Transcultural Literacy: Connecting languages and cultures in EAL education
More than ever in human history, we live and work in times of the large-scale mobility and migration of people across the boundaries of nation-states. While the world is undergoing significant cultural and linguistic reconfigurations, education systems in nation-states continue to grapple with language and literacy as one of their priorities in preparing young people for life in multicultural conditions. This project is complex in so far as it demands, ideally, a convergence of the dominant language and literacy education and the everyday cultural and linguistic practices of diverse students.
There are many positive signs of this convergence that are visible in the curriculum politics of Australia and in school communities that put emphasis on the development of intercultural understanding and the ethical and social capabilities of students. EAL education has been at the forefront of this work, bridging mainstream education and the diversity of students’ cultural and linguistic practices. However, the challenges in building egalitarian approaches to language(s) and literacy education persist.
This presentation explores the current conditions of the EAL teachers’ work in the era of increased accountability for quality teaching, highlighting the detrimental, and often unintended, effects of standards-based reforms on the capacity of schools to recognise linguistic and cultural diversity as a resource for learning. Drawing on research into the literacy practices of young people in a diasporic community in Melbourne, the paper offers a conception of transcultural literacy that arises from ‘new geographies’ of student identity characterised by experiences of cultural and linguistic border-crossing. Transcultural literacy is a phenomenon of the contact zone which refers to the space where languages and cultures meet, often in contexts of asymmetrical relations of power.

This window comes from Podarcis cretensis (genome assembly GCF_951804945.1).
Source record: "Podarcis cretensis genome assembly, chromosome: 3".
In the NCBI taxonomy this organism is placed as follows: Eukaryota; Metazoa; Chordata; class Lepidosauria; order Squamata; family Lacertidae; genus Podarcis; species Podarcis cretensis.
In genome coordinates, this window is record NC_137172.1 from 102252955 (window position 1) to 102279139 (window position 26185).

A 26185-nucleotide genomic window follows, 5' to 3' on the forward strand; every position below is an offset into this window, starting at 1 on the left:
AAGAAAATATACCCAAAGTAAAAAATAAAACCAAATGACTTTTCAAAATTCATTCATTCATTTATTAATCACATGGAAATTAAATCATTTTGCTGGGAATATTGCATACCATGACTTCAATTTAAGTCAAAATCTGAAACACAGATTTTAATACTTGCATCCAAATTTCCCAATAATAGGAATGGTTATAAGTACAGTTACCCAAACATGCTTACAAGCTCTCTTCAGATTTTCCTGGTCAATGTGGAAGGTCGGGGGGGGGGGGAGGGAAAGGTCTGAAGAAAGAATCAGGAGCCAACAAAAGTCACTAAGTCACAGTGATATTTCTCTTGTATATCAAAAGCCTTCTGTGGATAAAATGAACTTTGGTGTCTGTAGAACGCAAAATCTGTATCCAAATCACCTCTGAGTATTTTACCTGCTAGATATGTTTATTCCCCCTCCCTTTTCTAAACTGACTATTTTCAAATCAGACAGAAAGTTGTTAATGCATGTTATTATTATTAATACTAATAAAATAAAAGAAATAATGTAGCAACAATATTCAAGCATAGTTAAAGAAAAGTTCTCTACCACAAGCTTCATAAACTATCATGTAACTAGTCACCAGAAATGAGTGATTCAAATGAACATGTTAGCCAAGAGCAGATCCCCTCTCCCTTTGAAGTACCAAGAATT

Recognising the utility of transcultural literacy for schooling in Australia, the paper concludes with some practical implications for EAL teaching that are framed as a “pedagogy of Thirdspace” – pedagogy that can enable students to understand and negotiate differences, their connectedness and meaning dynamics in a dialogue of recognised differences, on the cultural and linguistic crossroads.